Since mid-2004, Ken Rosen has been saying the housing market has been bound to correct itself. The economist and hedge fund manager in turn has been shorting homebuilders and mortgage lenders and making long bets on apartment and office REITs.
It took some time, but his strategy is finally starting to pan out. In recent weeks, homebuilders have been getting hammered as several companies reported disappointing new order numbers. On the flipside, apartment REITs have been soaring as fundamentals in the sector rebound and
M&A activity heats up.
Rosen's $120 million hedge fund, Rosen Real Estate Securities, is currently 30% short homebuilders, 11% short residential mortgage REITs, and 9% short other equity REITs. The fund is 50% long apartment and office REITs.
Rosen's central thesis is that the runaway residential housing boom has to reverse at some point. At the same time, he's betting on the improving economy and lack of new supply to help office and apartment owners fill space, raise rents and post solid operating fundamentals.
"Since 9/11, we've had one of the most unusual periods in American history," says Rosen, who is also a professor of real estate and urban economics at UC Berkeley's Haas School of Business.
Whereas some people say there's been a change in demographics and housing demand, Rosen believes the vast majority of the housing explosion was instead due to easy money and cheap credit, which make the boom unsustainable.
He expects housing starts to drop from 1.7 million in 2005 to between 1.3 million to 1.4 million in 2006 and 2007. He says home sales will fall to 5.5 million to 6 million in 2006 and 2007, down from 7 million in 2005.
"It's not a perpetual motion machine," he says. "We borrowed all that demand from the future."
Although Rosen says he can't mention his specific holdings or talk about individual companies, borrowing demand from the future clearly applies to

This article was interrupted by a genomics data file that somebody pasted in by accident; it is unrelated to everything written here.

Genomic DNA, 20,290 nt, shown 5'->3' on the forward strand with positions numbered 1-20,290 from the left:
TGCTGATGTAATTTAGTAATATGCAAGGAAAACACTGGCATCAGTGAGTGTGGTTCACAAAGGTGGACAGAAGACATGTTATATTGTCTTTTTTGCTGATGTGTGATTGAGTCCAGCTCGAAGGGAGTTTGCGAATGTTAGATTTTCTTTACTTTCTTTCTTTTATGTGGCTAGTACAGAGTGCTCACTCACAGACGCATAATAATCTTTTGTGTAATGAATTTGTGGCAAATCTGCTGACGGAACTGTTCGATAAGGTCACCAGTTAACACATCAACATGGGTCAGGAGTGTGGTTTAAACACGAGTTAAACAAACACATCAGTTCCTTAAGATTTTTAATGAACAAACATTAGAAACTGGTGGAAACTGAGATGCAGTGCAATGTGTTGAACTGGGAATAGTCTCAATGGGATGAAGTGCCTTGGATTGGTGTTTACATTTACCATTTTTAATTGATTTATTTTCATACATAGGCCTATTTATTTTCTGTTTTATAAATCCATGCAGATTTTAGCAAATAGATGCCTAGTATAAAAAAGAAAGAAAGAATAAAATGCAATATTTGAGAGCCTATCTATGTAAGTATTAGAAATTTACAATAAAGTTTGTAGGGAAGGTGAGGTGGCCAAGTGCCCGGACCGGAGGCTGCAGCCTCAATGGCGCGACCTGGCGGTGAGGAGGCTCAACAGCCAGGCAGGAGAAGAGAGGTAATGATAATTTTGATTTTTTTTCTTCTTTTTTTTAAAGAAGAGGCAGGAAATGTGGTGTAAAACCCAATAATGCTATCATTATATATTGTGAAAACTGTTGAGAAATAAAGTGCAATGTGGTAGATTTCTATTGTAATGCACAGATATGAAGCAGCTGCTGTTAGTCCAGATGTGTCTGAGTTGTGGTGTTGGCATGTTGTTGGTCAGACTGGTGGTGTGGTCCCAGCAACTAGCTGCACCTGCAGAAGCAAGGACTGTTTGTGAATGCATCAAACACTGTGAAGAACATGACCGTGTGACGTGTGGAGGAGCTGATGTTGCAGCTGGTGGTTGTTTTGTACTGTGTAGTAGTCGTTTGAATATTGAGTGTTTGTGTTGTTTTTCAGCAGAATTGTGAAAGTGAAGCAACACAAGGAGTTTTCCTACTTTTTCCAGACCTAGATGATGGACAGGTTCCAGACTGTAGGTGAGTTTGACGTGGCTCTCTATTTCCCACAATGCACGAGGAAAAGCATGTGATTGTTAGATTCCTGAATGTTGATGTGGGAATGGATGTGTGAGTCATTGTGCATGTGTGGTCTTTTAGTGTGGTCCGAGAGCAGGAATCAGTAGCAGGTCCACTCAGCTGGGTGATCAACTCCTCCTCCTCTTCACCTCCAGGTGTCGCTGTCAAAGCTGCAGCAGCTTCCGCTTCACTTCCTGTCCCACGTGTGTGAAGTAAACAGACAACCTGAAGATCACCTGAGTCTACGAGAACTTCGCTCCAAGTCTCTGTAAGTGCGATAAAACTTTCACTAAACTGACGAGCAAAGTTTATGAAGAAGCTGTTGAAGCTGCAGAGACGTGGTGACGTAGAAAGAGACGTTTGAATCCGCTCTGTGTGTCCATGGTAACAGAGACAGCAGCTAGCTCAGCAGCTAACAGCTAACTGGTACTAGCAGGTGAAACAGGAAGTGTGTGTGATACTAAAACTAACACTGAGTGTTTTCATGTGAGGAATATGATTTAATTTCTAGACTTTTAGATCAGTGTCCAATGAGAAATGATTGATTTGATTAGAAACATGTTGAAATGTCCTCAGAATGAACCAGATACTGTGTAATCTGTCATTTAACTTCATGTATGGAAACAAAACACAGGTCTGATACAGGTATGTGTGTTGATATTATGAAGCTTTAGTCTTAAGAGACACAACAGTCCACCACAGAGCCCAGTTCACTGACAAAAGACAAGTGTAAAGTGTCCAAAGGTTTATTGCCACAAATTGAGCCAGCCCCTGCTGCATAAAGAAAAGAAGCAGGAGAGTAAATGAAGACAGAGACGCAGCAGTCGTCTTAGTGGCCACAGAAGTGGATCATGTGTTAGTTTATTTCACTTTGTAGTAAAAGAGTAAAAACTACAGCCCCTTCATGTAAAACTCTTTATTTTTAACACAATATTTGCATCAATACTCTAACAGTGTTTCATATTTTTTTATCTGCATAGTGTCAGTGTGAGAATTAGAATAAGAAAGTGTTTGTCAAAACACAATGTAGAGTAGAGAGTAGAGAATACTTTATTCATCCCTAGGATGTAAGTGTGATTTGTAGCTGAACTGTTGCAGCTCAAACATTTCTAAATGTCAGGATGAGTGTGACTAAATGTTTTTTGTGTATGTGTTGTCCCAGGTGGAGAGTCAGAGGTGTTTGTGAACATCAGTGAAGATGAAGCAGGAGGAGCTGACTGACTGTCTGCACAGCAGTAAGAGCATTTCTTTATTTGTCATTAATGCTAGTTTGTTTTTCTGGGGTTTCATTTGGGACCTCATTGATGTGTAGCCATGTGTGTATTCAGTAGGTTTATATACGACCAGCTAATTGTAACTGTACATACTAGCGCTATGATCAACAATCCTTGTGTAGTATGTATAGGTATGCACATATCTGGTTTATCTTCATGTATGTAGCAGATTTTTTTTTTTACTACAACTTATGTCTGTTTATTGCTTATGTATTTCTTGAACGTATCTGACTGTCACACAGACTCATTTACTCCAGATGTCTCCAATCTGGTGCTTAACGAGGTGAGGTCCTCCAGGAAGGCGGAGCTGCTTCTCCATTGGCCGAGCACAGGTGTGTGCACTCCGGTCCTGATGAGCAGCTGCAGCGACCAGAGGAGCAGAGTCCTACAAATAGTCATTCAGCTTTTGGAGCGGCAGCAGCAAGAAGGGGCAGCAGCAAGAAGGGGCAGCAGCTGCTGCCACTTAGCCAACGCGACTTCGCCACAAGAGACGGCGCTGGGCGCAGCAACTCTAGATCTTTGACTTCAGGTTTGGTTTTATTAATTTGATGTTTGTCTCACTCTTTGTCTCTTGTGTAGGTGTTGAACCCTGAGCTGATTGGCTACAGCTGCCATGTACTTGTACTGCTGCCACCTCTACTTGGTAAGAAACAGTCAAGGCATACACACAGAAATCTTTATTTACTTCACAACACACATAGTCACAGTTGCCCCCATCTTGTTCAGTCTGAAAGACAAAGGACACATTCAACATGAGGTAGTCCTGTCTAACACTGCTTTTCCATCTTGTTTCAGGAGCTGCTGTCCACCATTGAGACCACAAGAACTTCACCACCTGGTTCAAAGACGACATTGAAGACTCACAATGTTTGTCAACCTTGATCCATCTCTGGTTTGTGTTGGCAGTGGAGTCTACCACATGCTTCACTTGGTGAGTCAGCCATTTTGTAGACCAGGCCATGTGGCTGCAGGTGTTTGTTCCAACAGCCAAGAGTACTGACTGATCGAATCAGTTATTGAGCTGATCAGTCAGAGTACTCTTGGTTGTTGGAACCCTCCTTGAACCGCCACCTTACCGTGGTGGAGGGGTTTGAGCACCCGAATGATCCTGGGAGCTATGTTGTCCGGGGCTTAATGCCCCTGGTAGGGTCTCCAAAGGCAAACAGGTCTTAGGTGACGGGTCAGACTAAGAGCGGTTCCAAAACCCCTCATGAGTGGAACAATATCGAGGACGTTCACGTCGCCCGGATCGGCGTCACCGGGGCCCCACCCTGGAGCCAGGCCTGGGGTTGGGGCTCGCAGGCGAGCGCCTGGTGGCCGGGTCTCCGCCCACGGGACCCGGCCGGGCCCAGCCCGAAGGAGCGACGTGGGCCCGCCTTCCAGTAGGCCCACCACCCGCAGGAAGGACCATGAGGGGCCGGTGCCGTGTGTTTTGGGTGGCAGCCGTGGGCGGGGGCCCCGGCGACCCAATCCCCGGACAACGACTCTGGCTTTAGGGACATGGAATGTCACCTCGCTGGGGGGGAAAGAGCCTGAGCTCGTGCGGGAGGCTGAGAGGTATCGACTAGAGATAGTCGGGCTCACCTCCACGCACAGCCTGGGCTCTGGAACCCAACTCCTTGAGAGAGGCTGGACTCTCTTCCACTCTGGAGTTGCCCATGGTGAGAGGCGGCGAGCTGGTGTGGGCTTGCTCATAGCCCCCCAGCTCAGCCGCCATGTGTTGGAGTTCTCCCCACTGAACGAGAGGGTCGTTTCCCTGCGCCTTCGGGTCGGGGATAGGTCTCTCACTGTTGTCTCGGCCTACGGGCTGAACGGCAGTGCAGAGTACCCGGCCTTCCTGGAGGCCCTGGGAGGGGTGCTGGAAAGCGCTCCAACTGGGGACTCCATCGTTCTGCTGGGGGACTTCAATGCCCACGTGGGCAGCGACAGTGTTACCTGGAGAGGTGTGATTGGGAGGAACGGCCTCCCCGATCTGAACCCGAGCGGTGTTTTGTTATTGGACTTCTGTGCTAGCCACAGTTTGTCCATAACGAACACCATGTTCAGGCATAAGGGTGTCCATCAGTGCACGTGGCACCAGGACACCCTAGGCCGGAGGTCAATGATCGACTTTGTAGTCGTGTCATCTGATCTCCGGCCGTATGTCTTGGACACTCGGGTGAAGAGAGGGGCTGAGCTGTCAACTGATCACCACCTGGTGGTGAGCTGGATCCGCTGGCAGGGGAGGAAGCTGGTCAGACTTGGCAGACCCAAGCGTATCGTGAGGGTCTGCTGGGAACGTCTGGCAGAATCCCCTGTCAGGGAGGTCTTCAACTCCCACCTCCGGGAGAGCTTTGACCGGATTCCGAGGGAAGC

. The builder's recent 29%
drop in new orders spooked the market and can be blamed on difficult year-over-year comparisons and a tough sales market. Some analysts now think Toll will be hard-pressed to achieve earnings growth over the next two years after the company doubled earnings in 2005.
Rosen projects sales will only get worse for builders, and he expects the 10-year note could yield 5.5% by the end of 2006. That will put "pressure on these guys to make their volumes. Volumes will be down in both the mortgage lending business and home building industries," he says.
While Rosen has taken some money of the table recently and rebalanced his homebuilder portfolio, he still thinks the sector could be in for another 30% decline as "earnings will be lowered dramatically for 2006 and especially for 2007" and housing remains weak for the next three years.
In the meantime, he admits that many REITs are getting pricey. But he likes the improving fundamentals of the office and apartment sectors.
Both property owners are benefiting from a lack of new supply and an improving economy. Apartment REITs are also being helped by the fact that owning a home has become a lot more costly.
In the office sector, Rosen particularly likes companies focused on New York, Los Angeles, and Washington, D.C. -- areas with strong job growth, increased leasing, and improving rents. While he declines to give names, companies that fall into this group could include
Although his overall long/short strategy didn't pan out too well over the past two years, Rosen says his fund has been able to post annual gains by making money even when he was wrong. His fund has long and short positions in every sector he trades (with apartments being predominantly long). Trading at the right time allowed him to book gains.
Rosen says his fund was up 7.1% in 2005 and 14% in 2004. Year-to-date, the fund is up about 1% but has been performing well of late, as homebuilders have tumbled and apartment REITs have soared.